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Defining a journalist

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From the Spring 2008 issue of The News Media & The Law, page 1. I have come to hate the…

From the Spring 2008 issue of The News Media & The Law, page 1.

I have come to hate the word “blogger.”

My first indication “blogger” was going to play a big role in modern media law came during a federal appeals court hearing in 2004.

“Would this reporter’s privilege apply to one of those [imagine a near sneer] bloggers?” Judge David Sentelle asked media lawyer Floyd Abrams during the argument on behalf of reporters Judy Miller and Matt Cooper, who sought to quash a subpoena seeking the identities of their sources in the investigation of former White House staffer I. Lewis “Scooter” Libby.

(I have a hunch that at the time Judge Sentelle had only a slim clue as to what a blogger was. I had images in my head of him being briefed on the subject by his more hip law clerks just minutes before he took the bench.)

The judge may have been one of the first to raise the issue of a reporter’s privilege for bloggers, and he was certainly on to something. At the Reporters Committee, not a day goes by when a congressional staffer, reporter, radio talk show host or prosecutor doesn’t raise the issue of whether bloggers are “real” journalists.

The answer should be obvious. Some are. Some aren’t.

When a reporter calls us asking for help, we don’t get bogged down by how she disseminates her work. Journalists tell their stories via paper, airwaves and electronic impulses. Heck, I’d be comfortable defending a journalist who posted on a bulletin board a story written on a paper towel.

How do I tell whether a blogger is a journalist? To quote former Supreme Court Justice Potter Stewart (totally out of context, I’ll admit): “I know it when I see it.”

I know it when I see it by looking at the function being performed by the reporter. I didn’t come up with this idea out of the ozone. The “function test” has actually been around for more than 20 years, and it works quite well.

In 1987, the U.S. Court of Appeals in New York (2nd Cir.), was faced with the question of whether a nonfiction book author was entitled to the reporter’s privilege under the First Amendment.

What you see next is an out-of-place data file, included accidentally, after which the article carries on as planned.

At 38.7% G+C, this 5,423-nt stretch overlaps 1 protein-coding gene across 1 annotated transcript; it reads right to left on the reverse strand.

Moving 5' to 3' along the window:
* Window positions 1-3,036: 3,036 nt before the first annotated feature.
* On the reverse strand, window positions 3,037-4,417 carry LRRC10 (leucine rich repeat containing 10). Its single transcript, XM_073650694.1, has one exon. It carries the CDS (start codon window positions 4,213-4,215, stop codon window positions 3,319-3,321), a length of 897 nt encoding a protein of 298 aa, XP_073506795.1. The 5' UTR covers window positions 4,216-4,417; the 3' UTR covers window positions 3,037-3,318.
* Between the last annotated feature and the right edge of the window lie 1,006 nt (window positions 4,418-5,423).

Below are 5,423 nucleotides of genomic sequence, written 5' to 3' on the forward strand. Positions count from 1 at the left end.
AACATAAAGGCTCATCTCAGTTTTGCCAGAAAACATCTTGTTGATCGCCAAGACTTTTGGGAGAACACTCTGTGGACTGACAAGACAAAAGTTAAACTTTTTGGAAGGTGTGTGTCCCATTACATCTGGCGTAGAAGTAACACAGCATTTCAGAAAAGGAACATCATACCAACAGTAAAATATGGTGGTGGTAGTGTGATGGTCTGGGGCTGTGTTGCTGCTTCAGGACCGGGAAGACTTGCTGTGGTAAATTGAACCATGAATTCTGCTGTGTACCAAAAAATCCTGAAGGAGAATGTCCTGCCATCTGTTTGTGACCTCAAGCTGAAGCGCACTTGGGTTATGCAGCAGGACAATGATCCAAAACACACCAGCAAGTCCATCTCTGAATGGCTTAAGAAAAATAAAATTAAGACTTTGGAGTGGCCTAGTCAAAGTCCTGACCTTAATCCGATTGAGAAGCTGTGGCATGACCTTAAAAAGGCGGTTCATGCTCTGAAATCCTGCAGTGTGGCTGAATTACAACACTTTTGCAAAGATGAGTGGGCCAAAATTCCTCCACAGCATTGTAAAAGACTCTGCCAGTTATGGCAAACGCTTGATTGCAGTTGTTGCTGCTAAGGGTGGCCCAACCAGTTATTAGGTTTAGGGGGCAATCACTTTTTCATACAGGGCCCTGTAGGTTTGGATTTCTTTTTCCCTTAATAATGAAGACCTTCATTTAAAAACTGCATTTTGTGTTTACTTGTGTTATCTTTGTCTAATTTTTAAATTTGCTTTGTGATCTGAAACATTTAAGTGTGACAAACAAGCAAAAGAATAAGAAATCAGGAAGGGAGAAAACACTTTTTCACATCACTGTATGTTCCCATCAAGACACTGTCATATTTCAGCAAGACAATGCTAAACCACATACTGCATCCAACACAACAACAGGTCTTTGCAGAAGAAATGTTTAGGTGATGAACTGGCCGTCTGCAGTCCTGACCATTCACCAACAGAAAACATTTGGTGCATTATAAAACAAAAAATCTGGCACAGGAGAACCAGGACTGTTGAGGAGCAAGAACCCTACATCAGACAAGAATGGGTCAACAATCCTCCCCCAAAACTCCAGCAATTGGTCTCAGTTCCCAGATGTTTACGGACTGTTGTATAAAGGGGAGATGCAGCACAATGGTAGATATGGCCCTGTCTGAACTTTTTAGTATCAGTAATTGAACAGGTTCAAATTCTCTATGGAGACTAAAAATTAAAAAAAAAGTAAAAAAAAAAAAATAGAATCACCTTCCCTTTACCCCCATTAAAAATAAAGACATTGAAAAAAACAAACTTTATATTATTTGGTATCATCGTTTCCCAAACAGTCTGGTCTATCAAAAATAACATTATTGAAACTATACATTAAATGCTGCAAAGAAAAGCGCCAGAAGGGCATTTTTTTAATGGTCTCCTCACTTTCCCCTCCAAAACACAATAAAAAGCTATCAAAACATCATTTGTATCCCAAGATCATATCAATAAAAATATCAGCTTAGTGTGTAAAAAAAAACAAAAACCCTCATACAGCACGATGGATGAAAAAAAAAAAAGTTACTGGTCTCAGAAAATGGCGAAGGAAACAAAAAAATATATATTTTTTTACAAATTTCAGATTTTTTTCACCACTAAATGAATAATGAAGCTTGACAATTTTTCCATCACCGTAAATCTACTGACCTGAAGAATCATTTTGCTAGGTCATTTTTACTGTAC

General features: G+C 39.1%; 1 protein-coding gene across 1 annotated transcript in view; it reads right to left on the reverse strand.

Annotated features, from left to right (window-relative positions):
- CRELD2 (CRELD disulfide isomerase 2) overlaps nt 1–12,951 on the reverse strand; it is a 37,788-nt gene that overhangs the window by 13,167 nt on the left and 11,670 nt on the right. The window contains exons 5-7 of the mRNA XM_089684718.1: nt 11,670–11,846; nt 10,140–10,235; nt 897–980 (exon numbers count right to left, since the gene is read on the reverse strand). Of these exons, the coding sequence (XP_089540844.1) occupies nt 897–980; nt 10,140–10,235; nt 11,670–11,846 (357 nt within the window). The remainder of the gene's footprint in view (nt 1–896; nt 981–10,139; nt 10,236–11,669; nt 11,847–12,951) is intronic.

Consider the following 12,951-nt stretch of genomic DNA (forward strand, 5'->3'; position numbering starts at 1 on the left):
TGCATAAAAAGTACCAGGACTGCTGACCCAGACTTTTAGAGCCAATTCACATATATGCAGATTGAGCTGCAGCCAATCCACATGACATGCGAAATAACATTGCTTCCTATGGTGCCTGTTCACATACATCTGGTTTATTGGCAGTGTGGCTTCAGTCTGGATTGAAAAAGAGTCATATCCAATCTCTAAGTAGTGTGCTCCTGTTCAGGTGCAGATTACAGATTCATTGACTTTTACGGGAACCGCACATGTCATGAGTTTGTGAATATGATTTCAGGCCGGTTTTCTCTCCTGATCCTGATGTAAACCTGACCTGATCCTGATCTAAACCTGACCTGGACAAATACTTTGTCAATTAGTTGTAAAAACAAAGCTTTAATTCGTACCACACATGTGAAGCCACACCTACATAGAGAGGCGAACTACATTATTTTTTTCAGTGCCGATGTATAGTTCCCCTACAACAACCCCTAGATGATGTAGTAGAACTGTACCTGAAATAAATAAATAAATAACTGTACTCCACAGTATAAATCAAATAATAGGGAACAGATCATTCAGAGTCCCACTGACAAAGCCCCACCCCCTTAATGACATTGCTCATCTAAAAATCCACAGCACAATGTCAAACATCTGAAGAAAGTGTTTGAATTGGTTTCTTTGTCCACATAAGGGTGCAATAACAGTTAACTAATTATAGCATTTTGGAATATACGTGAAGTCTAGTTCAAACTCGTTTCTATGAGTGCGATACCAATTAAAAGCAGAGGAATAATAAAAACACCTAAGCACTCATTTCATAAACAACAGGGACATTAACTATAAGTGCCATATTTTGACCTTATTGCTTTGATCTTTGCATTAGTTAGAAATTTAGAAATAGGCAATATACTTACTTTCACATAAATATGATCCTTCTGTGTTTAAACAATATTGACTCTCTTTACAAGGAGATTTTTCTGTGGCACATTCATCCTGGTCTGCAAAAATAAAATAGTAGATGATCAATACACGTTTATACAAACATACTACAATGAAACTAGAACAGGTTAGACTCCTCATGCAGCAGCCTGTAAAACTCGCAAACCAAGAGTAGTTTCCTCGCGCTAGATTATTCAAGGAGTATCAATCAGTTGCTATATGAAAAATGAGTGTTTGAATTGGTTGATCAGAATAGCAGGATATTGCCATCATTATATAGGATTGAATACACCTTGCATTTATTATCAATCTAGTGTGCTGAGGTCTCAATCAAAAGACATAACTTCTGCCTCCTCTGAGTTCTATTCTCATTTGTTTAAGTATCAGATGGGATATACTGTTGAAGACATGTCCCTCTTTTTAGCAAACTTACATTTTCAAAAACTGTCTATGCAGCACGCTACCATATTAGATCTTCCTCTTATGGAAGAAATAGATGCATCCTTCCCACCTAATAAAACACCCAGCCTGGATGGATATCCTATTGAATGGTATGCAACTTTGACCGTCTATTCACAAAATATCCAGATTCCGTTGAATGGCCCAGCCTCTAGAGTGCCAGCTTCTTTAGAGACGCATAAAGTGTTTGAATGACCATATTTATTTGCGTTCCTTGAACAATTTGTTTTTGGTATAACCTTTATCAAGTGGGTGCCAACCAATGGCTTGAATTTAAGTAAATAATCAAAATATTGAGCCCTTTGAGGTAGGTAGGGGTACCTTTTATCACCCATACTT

In von Bulow v. von Bulow, Claus von Bulow was sued by the children of his wife, Martha “Sunny” von Bulow, for allegedly injecting her with insulin and other drugs, resulting in a terminal coma. His girlfriend, who told the court she was writing a book, claimed the privilege so that she would not have to testify during trial regarding conversations she had with sources for her book.

The appeals court said journalists have First Amendment rights, regardless of whether they work alone or for the established media. It fashioned a test focusing on the intent of a person claiming the privilege and the function they are performing: “We hold that the individual claiming the privilege must demonstrate, through competent evidence, the intent to use material — sought, gathered or received — to disseminate information to the public and that such intent existed at the inception of the newsgathering process.”

Applying the test, the court found that von Bulow’s girlfriend was not entitled to the reporter’s privilege because while she intended to disseminate information to the public, at the time she collected the information she did not intend to write a book, but rather to assist with von Bulow’s criminal defense.

The von Bulow test has been adopted in at least three other federal circuits. On occasion, courts have found that the person seeking a testimonial privilege was a journalist, and on other occasions they have ruled that they weren’t. By focusing on the intent of the journalist at the time the information was gathered, a judge does not have to evaluate the technology used to disseminate the story.

Over the past four years, Reporters Committee staffers have worked hard with other journalism organizations and companies to craft a workable federal shield law. Judge Sentelle’s question about protection for bloggers has never been far from our minds.

We know Congress won’t go for a law that covers everyone who has a computer. We also know we can’t be too conservative in granting a privilege. There are some Internet-based journalists who in the not-too-distant future clearly will need to be covered by a privilege to the same extent as traditional members of the media. Using a variation of the von Bulow function test to define who is a journalist works well.

How will you know when a blogger qualifies as a journalist? You’ll know it when you see it.